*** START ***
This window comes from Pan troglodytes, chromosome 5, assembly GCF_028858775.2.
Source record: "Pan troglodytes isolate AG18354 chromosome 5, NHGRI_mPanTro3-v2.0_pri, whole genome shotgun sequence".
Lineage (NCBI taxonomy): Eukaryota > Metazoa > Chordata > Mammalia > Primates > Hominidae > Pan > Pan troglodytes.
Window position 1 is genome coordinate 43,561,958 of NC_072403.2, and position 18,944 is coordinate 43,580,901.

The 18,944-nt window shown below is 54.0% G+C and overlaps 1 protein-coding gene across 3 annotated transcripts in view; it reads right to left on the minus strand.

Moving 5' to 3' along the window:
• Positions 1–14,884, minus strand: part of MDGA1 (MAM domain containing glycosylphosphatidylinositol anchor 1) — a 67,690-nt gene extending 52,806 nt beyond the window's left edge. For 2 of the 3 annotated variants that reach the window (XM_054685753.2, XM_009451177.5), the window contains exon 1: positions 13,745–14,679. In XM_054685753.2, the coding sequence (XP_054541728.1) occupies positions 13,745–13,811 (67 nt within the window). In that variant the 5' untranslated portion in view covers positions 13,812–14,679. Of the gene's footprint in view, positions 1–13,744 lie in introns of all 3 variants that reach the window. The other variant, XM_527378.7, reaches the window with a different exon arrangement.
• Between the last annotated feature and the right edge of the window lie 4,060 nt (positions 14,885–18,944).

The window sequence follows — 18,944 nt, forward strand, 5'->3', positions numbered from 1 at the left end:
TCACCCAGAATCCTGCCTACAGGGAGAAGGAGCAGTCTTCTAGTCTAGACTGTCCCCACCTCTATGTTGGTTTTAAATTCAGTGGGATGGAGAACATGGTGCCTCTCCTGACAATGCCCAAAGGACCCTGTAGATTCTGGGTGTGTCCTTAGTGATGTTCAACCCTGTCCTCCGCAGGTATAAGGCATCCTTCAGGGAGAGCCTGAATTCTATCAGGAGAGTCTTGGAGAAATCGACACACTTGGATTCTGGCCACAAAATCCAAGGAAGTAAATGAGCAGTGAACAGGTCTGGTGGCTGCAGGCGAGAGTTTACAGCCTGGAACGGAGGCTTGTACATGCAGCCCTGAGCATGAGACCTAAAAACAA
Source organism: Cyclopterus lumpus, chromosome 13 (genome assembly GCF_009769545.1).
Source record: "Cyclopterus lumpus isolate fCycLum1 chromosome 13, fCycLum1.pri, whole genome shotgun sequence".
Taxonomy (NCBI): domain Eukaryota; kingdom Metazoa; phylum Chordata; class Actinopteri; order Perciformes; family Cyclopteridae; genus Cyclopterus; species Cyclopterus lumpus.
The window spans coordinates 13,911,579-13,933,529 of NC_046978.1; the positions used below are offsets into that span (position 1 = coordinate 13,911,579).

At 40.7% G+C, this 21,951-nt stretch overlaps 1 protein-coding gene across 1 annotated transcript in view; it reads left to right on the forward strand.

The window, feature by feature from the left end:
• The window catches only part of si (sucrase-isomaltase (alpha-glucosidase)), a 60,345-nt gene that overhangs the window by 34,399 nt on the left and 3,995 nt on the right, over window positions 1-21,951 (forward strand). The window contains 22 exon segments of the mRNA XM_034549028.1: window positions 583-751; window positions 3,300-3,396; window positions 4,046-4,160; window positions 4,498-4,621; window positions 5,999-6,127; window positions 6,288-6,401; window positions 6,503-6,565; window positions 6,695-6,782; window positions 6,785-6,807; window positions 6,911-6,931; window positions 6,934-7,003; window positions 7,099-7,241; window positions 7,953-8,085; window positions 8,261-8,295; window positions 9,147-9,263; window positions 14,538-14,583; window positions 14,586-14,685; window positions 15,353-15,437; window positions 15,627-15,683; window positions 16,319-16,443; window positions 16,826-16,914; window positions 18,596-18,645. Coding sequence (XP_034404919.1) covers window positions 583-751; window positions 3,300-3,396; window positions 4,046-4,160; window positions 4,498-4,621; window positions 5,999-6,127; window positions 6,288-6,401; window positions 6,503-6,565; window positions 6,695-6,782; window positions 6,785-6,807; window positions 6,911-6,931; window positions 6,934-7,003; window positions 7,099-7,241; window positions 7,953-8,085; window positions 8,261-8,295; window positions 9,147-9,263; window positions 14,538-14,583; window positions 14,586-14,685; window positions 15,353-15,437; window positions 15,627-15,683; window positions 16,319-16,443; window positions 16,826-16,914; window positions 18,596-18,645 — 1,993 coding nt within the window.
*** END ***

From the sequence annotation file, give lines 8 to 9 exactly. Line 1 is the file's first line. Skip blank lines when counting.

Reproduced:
• Between the last annotated feature and the right edge of the window lie 4,060 nt (positions 14,885–18,944).

The window sequence follows — 18,944 nt, forward strand, 5'->3', positions numbered from 1 at the left end: